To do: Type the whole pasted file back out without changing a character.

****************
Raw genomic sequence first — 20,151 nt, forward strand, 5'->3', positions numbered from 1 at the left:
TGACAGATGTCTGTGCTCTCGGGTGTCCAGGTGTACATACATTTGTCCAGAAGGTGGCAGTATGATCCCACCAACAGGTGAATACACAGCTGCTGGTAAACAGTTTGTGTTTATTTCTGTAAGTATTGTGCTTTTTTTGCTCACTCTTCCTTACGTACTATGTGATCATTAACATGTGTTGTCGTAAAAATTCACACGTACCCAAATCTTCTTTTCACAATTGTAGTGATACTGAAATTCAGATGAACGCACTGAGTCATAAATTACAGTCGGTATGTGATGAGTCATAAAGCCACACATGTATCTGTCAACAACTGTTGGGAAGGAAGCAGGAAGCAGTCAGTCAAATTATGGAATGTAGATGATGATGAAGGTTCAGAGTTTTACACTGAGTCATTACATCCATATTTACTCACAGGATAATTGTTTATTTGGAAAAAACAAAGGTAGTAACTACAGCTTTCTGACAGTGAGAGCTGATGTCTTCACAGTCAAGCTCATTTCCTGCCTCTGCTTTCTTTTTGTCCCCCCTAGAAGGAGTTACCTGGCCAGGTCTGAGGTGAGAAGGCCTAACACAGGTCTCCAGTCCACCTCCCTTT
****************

Raw genomic sequence first — 20,151 nt, forward strand, 5'->3', positions numbered from 1 at the left:
TGACAGATGTCTGTGCTCTCGGGTGTCCAGGTGTACATACATTTGTCCAGAAGGTGGCAGTATGATCCCACCAACAGGTGAATACACAGCTGCTGGTAAACAGTTTGTGTTTATTTCTGTAAGTATTGTGCTTTTTTTGCTCACTCTTCCTTACGTACTATGTGATCATTAACATGTGTTGTCGTAAAAATTCACACGTACCCAAATCTTCTTTTCACAATTGTAGTGATACTGAAATTCAGATGAACGCACTGAGTCATAAATTACAGTCGGTATGTGATGAGTCATAAAGCCACACATGTATCTGTCAACAACTGTTGGGAAGGAAGCAGGAAGCAGTCAGTCAAATTATGGAATGTAGATGATGATGAAGGTTCAGAGTTTTACACTGAGTCATTACATCCATATTTACTCACAGGATAATTGTTTATTTGGAAAAAACAAAGGTAGTAACTACAGCTTTCTGACAGTGAGAGCTGATGTCTTCACAGTCAAGCTCATTTCCTGCCTCTGCTTTCTTTTTGTCCCCCCTAGAAGGAGTTACCTGGCCAGGTCTGAGGTGAGAAGGCCTAACACAGGTCTCCAGTCCACCTCCCTTT